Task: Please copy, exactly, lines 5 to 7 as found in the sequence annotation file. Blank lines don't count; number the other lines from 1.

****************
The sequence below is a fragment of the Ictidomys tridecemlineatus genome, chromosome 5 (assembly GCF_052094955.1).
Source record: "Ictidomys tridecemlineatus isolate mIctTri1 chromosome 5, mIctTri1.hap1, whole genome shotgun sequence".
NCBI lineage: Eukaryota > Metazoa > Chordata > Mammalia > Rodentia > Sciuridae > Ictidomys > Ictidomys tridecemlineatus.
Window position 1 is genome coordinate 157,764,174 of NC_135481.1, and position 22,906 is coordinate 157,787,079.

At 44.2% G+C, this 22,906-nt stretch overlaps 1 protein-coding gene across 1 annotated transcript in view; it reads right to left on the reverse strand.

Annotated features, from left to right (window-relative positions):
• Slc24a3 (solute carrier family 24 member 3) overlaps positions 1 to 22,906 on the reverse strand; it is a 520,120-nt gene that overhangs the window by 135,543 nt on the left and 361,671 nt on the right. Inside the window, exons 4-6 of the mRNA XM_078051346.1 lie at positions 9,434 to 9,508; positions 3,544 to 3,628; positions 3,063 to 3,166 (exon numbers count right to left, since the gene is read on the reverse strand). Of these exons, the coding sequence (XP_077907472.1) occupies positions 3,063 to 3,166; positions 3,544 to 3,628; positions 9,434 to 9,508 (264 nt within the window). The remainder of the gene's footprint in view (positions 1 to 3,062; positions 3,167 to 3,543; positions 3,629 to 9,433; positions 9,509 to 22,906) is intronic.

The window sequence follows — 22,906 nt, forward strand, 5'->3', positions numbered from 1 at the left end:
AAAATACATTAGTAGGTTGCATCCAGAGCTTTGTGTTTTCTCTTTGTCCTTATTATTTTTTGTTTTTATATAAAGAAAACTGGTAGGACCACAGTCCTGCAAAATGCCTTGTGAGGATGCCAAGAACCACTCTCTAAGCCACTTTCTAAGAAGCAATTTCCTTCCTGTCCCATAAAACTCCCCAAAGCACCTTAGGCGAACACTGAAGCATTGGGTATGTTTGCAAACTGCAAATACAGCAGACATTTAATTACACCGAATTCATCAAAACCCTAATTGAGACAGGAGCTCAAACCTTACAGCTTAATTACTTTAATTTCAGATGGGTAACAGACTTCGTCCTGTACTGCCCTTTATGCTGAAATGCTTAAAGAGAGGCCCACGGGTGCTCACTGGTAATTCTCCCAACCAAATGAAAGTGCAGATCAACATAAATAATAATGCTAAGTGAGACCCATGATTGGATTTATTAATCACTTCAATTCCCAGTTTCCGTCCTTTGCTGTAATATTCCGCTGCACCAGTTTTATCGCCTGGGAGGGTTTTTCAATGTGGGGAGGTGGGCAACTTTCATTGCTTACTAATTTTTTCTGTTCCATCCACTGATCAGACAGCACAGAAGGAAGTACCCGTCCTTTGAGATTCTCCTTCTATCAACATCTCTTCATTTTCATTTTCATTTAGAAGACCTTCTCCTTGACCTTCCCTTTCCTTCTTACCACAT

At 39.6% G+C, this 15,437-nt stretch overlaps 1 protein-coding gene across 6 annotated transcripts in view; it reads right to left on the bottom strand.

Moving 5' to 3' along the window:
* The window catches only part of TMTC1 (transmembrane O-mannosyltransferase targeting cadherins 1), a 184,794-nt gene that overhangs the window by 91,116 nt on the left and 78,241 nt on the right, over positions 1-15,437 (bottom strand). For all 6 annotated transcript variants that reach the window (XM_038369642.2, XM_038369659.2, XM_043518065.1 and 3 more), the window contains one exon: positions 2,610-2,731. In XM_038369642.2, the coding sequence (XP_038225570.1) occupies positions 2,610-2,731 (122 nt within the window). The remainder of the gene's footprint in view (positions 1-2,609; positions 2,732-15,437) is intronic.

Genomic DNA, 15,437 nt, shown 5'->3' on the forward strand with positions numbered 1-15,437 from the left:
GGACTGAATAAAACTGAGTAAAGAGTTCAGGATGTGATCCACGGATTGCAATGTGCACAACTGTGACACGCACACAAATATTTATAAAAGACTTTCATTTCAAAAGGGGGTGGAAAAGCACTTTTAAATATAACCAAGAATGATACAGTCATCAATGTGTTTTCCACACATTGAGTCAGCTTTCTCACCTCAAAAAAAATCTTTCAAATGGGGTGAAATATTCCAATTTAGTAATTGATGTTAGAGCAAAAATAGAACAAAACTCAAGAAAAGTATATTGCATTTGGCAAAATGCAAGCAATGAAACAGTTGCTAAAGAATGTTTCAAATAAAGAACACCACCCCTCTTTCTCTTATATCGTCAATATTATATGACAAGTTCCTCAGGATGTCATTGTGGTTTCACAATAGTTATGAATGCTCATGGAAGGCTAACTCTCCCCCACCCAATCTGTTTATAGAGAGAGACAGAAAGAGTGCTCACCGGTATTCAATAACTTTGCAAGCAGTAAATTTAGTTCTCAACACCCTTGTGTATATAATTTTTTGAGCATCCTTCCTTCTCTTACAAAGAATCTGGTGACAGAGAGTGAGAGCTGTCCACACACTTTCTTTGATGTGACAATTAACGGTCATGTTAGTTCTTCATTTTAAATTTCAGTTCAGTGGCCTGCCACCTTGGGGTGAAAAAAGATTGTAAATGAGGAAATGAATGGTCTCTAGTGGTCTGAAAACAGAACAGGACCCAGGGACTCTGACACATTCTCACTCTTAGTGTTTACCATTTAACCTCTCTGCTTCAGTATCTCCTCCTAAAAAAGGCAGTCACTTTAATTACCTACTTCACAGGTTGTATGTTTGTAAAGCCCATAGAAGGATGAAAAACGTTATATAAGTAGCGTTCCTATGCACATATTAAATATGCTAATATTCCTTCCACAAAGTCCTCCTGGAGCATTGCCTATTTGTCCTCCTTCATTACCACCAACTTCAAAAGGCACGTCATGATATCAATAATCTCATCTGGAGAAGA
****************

At 44.2% G+C, this 22,906-nt stretch overlaps 1 protein-coding gene across 1 annotated transcript in view; it reads right to left on the reverse strand.

Annotated features, from left to right (window-relative positions):
• Slc24a3 (solute carrier family 24 member 3) overlaps positions 1 to 22,906 on the reverse strand; it is a 520,120-nt gene that overhangs the window by 135,543 nt on the left and 361,671 nt on the right. Inside the window, exons 4-6 of the mRNA XM_078051346.1 lie at positions 9,434 to 9,508; positions 3,544 to 3,628; positions 3,063 to 3,166 (exon numbers count right to left, since the gene is read on the reverse strand). Of these exons, the coding sequence (XP_077907472.1) occupies positions 3,063 to 3,166; positions 3,544 to 3,628; positions 9,434 to 9,508 (264 nt within the window). The remainder of the gene's footprint in view (positions 1 to 3,062; positions 3,167 to 3,543; positions 3,629 to 9,433; positions 9,509 to 22,906) is intronic.